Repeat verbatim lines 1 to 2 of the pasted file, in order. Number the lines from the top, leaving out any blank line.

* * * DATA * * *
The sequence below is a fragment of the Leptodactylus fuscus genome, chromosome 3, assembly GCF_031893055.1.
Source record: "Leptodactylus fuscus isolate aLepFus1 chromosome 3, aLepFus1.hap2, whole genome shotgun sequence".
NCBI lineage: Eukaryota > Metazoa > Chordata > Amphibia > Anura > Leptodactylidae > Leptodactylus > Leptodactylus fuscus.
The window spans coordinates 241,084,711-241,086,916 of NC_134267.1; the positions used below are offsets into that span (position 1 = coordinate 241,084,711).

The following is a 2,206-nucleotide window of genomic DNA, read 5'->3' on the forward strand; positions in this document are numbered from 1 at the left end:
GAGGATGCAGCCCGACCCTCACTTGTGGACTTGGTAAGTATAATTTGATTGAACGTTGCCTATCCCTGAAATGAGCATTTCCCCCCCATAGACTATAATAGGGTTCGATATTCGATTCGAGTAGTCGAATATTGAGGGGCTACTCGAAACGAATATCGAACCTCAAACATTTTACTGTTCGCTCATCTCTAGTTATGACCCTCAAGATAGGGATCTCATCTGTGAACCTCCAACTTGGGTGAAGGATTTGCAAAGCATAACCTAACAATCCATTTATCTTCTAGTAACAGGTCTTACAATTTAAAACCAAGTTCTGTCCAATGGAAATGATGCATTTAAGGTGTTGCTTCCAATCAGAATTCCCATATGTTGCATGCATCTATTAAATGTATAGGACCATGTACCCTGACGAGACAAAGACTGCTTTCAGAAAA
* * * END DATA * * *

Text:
The sequence below is a fragment of the Leptodactylus fuscus genome, chromosome 3, assembly GCF_031893055.1.
Source record: "Leptodactylus fuscus isolate aLepFus1 chromosome 3, aLepFus1.hap2, whole genome shotgun sequence".